By Consiglia Intile, Assistant Director of Career Services, National Louis University
You just blew the employers away with your expertise and skills from your final interview. You are offered the position, just as long as the employer can contact and speak with your references. References are an important piece in the interview process because they can validate what candidates have placed on their resumes. To ensure this step doesn’t interfere with your offer, follow these seven rules regarding your references.
1). Choose those who know your skills, strengths, and accomplishments
When it comes to listing your professional references, you want to choose those who are familiar with your work style, skill sets and accomplishments. For instance, a current or previous manager would be a top choice for a reference. They have been able to provide you with mid-year and annual reviews that measured you in different areas and will be able to give an employer a true recommendation for the position you are applying to. Perhaps, if you excelled in a specific course in college, choosing your professor as a reference would be another smart choice. Your professor will have knowledge of your written and oral communication skills, time management skills, punctuality, and demeanor in the classroom that can be transferred over to the workplace. If you completed an internship or volunteered at a local agency, you will also benefit from adding your supervisor to the list. Since these are both very similar to a job, your supervisor will be able to learn your work style along and skills. If you lack any work experience, all your references can be your professors from any of the courses you did well in, so they can speak of your achievements. Avoid listing personal references, such as relatives or friends, on your applications. Employers rarely accept personal references from candidates because they always assume they will provide nothing but positive feedback.
2). Ask Permission First
Before listing anyone as your reference, please make sure to contact them ahead of time and ask them for permission. This can be done formally or informally. You can write the person a letter or send them an email asking if they would be a reference for you. If some time has passed, it would helpful to include what job title you were employed at or what class you were in, or any other information that can help refresh the person’s memory. Once you get the references’ permission, you can start adding them to your applications. If you move forward and decide to add your references without their permission and an employer contacts them, your references will be clueless as to why they are getting such a phone call. This will turn out to be an embarrassing situation for both your reference and the employer and can cost you that interview.
3). Keep in touch with your references
Once you obtain a professional list of references who have all agreed to help you with your job search, set up a reminder to contact your references once a year to make sure you have their updated and current contact information. These reminders can also help them remember you more and they will be better prepared when an employer does contact them. To keep in touch with your references, you can send them a simple email to ask them how they have been or any other small talk. It doesn’t have to be something formal.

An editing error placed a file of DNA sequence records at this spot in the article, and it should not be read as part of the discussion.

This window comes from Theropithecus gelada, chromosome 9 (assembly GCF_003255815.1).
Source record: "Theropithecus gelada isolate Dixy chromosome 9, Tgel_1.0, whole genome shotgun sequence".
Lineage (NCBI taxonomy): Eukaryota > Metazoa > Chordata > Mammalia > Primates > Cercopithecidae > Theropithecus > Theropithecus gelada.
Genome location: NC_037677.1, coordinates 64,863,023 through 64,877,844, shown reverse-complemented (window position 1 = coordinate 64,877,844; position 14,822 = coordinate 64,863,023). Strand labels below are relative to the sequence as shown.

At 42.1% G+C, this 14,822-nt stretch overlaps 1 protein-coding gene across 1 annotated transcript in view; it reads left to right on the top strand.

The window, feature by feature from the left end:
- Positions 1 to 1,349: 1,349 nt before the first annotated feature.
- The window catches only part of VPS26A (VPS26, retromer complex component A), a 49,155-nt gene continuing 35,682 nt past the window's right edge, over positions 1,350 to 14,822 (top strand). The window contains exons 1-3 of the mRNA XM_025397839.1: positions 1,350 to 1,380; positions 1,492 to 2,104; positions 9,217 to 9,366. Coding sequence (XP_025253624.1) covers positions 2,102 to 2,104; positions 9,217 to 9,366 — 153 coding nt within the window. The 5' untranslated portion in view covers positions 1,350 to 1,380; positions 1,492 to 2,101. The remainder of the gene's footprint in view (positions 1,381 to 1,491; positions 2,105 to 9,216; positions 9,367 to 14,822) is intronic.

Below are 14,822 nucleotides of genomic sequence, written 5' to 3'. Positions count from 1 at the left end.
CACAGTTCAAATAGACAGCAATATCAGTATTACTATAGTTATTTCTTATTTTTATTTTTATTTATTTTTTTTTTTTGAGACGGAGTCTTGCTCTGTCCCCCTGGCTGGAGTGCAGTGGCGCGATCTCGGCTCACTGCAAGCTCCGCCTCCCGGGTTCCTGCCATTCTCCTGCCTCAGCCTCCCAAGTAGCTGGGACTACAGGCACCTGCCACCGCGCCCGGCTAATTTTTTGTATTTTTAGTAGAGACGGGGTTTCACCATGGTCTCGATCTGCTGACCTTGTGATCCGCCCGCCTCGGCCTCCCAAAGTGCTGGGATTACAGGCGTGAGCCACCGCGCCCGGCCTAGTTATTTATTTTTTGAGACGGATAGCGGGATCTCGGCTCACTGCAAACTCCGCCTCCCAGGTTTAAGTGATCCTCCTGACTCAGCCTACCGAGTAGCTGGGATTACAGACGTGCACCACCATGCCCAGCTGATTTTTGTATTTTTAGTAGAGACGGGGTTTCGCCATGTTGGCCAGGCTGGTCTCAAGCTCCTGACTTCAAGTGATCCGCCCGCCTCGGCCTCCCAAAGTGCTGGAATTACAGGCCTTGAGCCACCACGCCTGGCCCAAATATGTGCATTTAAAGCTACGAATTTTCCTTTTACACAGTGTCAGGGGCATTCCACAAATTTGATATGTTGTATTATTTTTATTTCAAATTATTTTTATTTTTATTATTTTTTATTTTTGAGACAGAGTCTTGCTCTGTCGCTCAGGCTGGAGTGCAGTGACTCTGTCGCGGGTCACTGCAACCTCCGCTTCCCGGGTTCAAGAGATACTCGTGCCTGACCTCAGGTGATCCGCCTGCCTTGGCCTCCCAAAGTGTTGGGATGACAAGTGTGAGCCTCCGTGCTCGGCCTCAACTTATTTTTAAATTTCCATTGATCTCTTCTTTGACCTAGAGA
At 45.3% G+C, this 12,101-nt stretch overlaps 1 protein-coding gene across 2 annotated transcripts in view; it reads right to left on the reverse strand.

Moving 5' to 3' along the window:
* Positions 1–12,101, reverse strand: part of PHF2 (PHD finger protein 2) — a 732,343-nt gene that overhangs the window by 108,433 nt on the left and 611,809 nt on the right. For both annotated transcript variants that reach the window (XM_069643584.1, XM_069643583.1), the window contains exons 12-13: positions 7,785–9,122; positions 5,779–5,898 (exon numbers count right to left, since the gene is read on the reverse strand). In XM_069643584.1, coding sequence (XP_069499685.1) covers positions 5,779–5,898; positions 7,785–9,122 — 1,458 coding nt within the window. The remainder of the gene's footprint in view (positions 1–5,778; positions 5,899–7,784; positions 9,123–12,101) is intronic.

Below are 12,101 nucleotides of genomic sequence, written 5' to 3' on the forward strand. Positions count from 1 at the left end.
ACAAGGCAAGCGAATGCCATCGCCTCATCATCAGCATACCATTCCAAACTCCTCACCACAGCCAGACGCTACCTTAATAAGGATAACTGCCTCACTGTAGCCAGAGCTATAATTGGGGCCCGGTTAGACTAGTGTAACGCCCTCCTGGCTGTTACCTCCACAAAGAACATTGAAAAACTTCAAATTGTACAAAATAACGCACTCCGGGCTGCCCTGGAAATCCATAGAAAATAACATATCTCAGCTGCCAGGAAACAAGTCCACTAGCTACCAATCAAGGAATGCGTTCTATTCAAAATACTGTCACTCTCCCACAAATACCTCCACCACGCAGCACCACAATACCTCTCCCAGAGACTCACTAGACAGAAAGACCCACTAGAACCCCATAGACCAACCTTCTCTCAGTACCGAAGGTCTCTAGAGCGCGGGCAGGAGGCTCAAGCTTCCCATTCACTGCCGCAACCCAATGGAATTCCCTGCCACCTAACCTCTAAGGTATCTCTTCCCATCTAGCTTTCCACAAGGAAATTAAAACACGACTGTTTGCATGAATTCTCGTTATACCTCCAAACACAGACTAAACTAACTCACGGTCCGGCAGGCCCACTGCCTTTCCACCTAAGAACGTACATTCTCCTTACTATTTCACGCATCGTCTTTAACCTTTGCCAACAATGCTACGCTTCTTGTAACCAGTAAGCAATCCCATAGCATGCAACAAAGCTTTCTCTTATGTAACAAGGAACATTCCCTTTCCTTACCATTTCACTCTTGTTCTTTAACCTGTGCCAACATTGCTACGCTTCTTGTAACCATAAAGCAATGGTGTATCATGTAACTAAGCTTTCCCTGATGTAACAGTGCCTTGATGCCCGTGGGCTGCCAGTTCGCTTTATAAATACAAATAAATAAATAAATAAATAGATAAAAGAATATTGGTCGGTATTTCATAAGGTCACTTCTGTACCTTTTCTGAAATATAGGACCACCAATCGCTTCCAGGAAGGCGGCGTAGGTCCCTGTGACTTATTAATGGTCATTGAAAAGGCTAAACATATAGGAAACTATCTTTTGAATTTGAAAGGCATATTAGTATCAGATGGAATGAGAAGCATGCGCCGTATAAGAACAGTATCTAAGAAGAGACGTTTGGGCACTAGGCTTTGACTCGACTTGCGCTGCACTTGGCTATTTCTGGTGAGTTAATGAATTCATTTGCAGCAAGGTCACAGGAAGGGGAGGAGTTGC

4). Keep them in the loop of your applications
Remember to keep your references informed of any positions you apply for. It would be helpful to send each reference the job postings you apply to so they are aware of the organizations you are targeting. Another benefit to this is they will be aware of who might be contacting them and won’t seem confused or surprised when they receive that phone call. This also makes you appear as an organized and professional candidate that an employer would be excited and happy to interview or hire. So it is a win-win for the both of you.
5). The more references, the better
Many applications require candidates to list three professional references when applying to positions online. It is always a good idea to have more than three references. If you are offered a position, they will need to contact your references before they can send you the offer letter. If they have a hard time contacting one or two of the references, your job may be put on hold or on the line. Having a few extra references will allow the employer other chances of contacting the three references faster. This will secure your job offer.
6). Provide the employer with the necessary information
When providing employers with a reference list, please make sure to include the individual’s first and last name, company name (the company your reference works for), the company address, city, state, and zip code, along with their phone number (either work number or cell phone number) and email address. It is very important to provide the employer with both pieces of contact information because it will provide a higher chance of reaching that individual than if the employer only had one method of contact for your references. Your references should be listed on a separate word document in the following format below.
First and Last Name of Reference
City, ST Zip Code
Be sure to bring copies along with your resume and cover letter to all your interviews so you can present them with your references if they were to make a job offer to you after the interview.
7). Show your appreciation
Send a thank you card or email to all your references to show how thankful you are for them. They are an important piece in landing a position. They take time out of their busy schedules to speak to employers on your behalf so taking time out of your day to send them a thank you card will be very much appreciated.